For prototyping purposes, it’s best to use an off-the shelf battery (you can find some here that can fit inside your product housing if you don’t want the battery to be user removable. Or you can use 3D printing to prototype an enclosure for a removable battery pack.
When in production, there are many vendors who can supply battery packs, as long as you stick to standard sizes and combinations. In most products, the hidden battery pack is a standard off-the-shelf component; while only the housing enclosure is proprietary and unique to the product.
Lithium Polymer Batteries
Lithium polymer (Li-Po) is the go-to battery choice for most mobile devices, especially those with tight space constraints. Based on the same chemistry as lithium ion, albeit in pouch form, they are more compact, while still being rechargeable.
Though we could identify them as pouch cells based on form factor, it’s standard industry practice to call this type lithium polymer, which is sometimes a point of confusion.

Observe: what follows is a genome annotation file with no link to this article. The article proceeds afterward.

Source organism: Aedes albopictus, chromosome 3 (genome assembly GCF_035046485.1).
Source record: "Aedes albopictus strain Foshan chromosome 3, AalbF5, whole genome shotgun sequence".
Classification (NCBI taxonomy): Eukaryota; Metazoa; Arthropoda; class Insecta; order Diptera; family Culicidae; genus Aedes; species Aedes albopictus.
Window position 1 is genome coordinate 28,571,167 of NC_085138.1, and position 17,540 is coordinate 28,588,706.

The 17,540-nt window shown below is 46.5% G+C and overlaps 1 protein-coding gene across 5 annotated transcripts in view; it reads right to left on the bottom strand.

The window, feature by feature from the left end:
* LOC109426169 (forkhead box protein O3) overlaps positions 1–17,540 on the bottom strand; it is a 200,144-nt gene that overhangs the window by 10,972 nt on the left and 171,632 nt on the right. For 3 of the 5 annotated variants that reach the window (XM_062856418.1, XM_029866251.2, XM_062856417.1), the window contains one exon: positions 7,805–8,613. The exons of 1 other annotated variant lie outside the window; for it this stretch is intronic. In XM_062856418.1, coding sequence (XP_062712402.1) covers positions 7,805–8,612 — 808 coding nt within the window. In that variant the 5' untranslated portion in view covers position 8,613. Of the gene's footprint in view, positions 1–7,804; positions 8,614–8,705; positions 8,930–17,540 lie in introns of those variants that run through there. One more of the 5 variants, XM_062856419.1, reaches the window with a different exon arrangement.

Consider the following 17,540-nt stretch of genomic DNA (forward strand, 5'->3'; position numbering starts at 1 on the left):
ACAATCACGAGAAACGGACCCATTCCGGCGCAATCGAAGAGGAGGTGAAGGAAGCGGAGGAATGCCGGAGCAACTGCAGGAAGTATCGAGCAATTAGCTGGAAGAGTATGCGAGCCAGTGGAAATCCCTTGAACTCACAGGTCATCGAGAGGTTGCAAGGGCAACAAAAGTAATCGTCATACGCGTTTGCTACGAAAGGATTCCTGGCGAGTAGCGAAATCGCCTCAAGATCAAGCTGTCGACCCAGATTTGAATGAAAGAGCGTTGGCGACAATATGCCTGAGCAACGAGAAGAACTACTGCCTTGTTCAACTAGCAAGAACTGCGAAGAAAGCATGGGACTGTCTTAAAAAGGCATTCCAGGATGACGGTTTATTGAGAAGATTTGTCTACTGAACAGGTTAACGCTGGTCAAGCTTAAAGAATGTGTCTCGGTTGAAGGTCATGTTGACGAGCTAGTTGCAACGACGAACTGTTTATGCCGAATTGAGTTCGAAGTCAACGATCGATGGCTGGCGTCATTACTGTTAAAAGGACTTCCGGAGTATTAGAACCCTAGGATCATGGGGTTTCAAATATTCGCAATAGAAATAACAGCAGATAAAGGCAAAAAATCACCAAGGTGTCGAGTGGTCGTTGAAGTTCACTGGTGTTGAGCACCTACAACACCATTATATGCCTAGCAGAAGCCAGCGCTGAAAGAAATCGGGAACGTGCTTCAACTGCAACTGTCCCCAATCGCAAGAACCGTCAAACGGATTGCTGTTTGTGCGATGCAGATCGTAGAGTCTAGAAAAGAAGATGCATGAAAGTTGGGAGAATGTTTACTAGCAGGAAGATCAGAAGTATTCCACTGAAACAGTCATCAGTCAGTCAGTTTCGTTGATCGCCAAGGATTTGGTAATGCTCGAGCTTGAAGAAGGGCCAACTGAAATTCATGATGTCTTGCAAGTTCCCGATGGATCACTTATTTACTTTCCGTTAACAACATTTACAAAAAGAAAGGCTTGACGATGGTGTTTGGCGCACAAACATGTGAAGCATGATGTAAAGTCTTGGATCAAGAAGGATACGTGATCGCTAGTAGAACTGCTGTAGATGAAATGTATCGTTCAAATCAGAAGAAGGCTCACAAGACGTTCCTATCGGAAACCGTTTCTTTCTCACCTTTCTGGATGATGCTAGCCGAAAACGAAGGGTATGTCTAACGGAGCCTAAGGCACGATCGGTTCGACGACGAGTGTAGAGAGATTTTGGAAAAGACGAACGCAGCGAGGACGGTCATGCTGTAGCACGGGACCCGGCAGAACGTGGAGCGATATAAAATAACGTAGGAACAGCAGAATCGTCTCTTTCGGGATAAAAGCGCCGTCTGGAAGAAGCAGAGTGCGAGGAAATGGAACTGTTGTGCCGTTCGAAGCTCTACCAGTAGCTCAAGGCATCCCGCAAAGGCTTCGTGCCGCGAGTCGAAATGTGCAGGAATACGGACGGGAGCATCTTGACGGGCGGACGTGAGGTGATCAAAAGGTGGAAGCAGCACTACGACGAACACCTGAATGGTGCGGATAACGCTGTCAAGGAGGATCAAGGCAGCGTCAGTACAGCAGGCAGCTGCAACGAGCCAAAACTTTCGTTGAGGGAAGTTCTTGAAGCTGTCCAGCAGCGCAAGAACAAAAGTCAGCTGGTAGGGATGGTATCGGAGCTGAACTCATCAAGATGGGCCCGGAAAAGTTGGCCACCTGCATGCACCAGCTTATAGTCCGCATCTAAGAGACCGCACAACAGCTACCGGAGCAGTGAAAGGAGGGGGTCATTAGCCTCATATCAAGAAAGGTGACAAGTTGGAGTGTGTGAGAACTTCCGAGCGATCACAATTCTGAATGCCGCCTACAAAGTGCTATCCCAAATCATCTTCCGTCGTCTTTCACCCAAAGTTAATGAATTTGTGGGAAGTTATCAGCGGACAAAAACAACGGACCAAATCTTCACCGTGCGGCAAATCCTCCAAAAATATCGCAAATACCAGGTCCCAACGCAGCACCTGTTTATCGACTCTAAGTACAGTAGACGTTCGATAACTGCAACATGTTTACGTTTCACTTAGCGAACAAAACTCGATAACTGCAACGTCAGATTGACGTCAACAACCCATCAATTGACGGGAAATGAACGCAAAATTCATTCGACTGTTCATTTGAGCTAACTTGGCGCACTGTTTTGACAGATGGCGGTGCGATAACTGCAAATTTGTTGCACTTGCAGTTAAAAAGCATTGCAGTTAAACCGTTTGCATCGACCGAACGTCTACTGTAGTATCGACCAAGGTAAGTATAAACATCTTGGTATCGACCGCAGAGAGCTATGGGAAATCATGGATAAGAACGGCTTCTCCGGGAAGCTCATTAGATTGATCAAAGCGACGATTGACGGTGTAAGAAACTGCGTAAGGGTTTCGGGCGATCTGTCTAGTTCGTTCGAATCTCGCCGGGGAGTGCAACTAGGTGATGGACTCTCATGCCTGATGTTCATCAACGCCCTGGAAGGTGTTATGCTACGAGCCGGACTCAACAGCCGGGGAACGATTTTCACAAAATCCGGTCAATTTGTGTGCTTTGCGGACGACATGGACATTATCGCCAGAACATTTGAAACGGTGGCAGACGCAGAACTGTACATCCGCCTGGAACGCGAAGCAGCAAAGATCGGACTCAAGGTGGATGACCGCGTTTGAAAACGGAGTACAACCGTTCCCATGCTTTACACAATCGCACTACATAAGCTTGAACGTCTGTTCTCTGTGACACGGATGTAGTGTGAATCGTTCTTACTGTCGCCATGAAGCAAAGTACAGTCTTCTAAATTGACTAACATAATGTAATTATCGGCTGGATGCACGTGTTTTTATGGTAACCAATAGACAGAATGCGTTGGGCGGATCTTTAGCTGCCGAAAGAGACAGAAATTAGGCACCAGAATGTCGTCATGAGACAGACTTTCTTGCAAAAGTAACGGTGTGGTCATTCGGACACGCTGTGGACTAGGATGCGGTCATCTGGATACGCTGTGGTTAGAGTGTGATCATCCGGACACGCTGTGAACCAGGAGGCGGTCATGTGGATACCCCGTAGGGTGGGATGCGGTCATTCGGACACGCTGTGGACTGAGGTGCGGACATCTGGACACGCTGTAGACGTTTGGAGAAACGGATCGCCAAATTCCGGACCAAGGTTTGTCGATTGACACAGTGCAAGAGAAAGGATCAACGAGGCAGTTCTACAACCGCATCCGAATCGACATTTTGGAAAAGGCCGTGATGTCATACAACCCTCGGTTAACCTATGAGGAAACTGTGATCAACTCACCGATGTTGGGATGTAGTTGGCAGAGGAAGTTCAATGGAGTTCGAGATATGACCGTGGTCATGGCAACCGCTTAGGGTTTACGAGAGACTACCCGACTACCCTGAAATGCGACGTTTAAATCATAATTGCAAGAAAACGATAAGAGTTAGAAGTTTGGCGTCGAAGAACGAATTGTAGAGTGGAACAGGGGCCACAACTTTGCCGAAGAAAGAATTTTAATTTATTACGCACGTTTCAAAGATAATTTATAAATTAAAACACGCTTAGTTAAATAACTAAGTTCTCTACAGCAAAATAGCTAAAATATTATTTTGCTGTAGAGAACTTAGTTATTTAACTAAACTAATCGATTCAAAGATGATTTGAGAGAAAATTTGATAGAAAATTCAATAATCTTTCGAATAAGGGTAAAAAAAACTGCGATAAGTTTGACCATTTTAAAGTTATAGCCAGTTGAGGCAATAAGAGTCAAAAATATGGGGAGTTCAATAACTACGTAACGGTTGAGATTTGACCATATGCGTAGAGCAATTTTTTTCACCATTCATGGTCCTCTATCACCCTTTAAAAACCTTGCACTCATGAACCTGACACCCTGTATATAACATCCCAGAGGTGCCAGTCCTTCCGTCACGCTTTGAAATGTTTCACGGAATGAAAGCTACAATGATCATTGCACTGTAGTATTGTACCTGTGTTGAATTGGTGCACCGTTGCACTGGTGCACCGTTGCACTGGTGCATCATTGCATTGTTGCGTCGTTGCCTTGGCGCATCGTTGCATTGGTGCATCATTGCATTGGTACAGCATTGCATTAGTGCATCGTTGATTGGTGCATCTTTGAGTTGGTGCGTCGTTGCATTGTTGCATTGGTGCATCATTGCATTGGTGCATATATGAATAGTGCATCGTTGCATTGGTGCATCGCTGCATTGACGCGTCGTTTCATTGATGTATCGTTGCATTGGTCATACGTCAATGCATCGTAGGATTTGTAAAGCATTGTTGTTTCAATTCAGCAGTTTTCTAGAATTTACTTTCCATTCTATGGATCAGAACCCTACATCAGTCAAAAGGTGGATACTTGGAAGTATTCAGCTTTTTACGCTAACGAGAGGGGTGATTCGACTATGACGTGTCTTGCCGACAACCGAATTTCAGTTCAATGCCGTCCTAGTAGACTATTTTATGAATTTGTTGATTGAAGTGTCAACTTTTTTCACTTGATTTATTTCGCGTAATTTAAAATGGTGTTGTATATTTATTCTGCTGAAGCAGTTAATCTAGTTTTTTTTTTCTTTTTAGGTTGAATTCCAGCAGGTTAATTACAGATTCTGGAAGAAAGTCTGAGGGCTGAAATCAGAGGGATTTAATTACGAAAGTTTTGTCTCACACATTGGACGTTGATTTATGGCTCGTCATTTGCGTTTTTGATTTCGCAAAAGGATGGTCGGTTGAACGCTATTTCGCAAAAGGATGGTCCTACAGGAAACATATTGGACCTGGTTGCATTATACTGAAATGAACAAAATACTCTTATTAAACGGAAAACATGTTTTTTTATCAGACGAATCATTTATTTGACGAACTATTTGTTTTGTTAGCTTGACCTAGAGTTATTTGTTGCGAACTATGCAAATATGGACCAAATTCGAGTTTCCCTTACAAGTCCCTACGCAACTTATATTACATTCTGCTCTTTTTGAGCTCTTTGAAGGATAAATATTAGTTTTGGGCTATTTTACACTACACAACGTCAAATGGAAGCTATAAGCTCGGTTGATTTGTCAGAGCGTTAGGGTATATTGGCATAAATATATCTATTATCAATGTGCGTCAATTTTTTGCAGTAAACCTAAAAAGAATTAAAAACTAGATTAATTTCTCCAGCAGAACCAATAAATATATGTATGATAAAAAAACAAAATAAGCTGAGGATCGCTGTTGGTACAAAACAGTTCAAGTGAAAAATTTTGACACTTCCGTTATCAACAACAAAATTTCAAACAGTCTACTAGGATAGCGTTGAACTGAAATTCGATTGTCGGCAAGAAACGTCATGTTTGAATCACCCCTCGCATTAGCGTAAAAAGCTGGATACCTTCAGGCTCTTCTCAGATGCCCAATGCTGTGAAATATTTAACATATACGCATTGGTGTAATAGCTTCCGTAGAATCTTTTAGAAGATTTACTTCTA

Lithium polymer batteries offer the greatest design flexibility for wearables. They’re slim, rechargeable, slightly flexible, and easy to get in a custom size. The variety of sizes available also means they are highly compatible with many form factors, making Li-Po batteries the easiest to adapt to your design. However, the battery isn’t intended to be user-replaceable because the pouch is easily damaged, so it needs to be well protected by the device housing.
Lithium Polymer batteries are perfect for prototyping because they come in so many sizes and varying thicknesses. And, you can find practically any rectangular shape on Amazon or any hobbyist shop (Adafruit, Sparkfun, etc.).
If you want a custom-shaped battery, be sure to consider tooling cost and certification cost. While it is very easy to make tooling for different shapes, manufacturers already have a large menu from which to choose, so look there first! Additionally, if you’re going the custom route, you’ll need to UL-certify your custom battery. To save costs, choose a size that is already UL-certified by the manufacturer.
While Lithium Polymer batteries do offer slightly more charge density than lithium ion multi-cell batteries, they’re also more expensive. Also remember that since they’re not user-replaceable and are meant to be rechargeable, your product will need to have a method of charging them, whether that’s via a USB port or inductive coil.